Norwegian power company Statkraft ended last year with a solid quarter which saw underlying EBIT of NOK4.9 billion (€502 million) – an increase of €157 million from the same period in 2017.
Statkraft had EBIT of NOK15 billion for the full year, a rise from 2017’s NOK10.8 billion. Profits before tax were NOK20.6 billion, the company said in its update. Net profits of NOK1.57 billion for the last three months contributed to an overall NOK13.4 billion figure for 2018.
Statkraft cited rising Nordic power prices and large gains from transactions as significant drivers for its healthy update. The average Nordic energy price in the quarter was €47.7/MWh, an increase of 56% from the final three months of 2017.
Total generation fell to 16.1 TWh in the quarter, down 1.2 TWh on the figure recorded a year earlier. In 2018, Statkraft’s generation reached 61.7 TWh, down 1% from the previous year. The average energy price at Nord Pool was €44/MWh, an increase of 49% year-on-year.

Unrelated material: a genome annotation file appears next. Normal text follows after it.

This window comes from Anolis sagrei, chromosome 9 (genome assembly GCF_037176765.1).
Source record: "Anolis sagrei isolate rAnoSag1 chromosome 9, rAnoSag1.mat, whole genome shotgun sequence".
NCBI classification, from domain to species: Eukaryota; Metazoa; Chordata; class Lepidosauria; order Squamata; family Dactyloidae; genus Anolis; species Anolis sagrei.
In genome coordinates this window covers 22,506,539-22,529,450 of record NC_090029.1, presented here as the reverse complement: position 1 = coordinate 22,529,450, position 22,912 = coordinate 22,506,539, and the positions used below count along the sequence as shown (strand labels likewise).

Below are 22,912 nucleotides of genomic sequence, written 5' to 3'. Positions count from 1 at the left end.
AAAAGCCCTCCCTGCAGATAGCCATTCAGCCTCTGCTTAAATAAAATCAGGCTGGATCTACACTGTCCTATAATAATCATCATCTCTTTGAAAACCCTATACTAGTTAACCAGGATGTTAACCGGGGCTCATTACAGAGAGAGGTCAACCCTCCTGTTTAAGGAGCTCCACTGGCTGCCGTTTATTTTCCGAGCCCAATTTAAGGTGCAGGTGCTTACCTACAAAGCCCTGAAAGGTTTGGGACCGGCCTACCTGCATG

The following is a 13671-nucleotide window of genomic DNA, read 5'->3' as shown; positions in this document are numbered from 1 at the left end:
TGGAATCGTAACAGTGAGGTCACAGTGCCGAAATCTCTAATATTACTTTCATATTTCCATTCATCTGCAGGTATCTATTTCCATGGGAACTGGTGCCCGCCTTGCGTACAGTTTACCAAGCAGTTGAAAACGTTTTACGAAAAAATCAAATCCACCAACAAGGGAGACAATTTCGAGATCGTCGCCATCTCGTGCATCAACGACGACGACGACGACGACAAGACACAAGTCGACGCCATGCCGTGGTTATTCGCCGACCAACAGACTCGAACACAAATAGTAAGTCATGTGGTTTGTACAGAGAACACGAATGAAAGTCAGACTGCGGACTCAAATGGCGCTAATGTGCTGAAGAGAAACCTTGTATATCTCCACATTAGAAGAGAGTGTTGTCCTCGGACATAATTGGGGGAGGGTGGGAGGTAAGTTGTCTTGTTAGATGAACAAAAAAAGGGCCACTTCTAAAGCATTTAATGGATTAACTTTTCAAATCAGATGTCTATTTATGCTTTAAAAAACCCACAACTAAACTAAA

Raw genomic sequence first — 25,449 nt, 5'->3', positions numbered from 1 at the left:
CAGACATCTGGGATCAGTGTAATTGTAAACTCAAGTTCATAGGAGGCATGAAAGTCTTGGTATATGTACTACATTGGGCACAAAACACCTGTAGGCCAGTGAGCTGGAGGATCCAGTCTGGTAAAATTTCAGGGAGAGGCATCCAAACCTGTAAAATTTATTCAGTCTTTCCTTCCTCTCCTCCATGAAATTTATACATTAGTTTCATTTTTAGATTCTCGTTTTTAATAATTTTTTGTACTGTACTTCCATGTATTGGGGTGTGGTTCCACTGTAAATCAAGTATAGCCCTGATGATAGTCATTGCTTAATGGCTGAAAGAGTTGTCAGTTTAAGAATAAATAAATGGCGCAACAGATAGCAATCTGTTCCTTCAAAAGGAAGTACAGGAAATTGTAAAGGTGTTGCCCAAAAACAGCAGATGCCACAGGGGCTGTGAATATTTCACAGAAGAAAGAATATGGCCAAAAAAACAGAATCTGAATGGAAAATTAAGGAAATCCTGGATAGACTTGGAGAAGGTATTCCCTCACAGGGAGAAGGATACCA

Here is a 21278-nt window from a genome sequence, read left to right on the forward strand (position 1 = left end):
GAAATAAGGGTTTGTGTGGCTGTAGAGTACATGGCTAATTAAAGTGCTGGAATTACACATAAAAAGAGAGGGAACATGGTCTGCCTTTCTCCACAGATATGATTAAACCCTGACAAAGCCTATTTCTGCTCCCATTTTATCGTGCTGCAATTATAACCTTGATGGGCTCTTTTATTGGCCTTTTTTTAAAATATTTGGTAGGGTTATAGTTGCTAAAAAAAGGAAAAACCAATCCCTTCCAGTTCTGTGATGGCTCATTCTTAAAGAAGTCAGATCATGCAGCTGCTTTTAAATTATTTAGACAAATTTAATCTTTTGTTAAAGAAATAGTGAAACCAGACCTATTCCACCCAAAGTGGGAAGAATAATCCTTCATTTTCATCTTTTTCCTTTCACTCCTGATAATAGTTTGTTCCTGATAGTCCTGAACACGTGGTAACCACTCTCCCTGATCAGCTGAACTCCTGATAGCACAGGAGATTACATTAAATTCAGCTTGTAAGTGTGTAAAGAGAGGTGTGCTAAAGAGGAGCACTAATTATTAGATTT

Lucrative power supply deals
Aside from higher power prices, Statkraft said it benefited from its Performance Improvement Program cost reduction plan, which was likely to yield annual savings of up to NOK800 million. Last year, the company saved NOK625 million, with more savings expected this year.
The power company also entered agreements to sell and buy energy. For example, in Norway Statkraft signed two eight-year power contracts with Norske Skog to deliver 14 TWh of power.
In Germany, Statkraft will sell energy from community wind farms to Mercedes-Benz. The carmaker has pledged to power all eight of its German vehicle and powertrain plants with CO²-free electricity by 2022, and says the agreement with Statkraft is the first step to achieving that goal. Under the PPA, energy from six community-owned wind farms – totaling 46 MW – managed by Statkraft, will power Mercedes’ plant in Bremen and other locations.
In Albania, the company is planning to collocate a 2 MW floating PV plant with one of its hydropower stations. And in Spain, Statkraft was involved in a 15-year PPA for the 175 MW Don Rodrigo plant, claimed to be Europe’s first unsubsidized utility-scale PV project.
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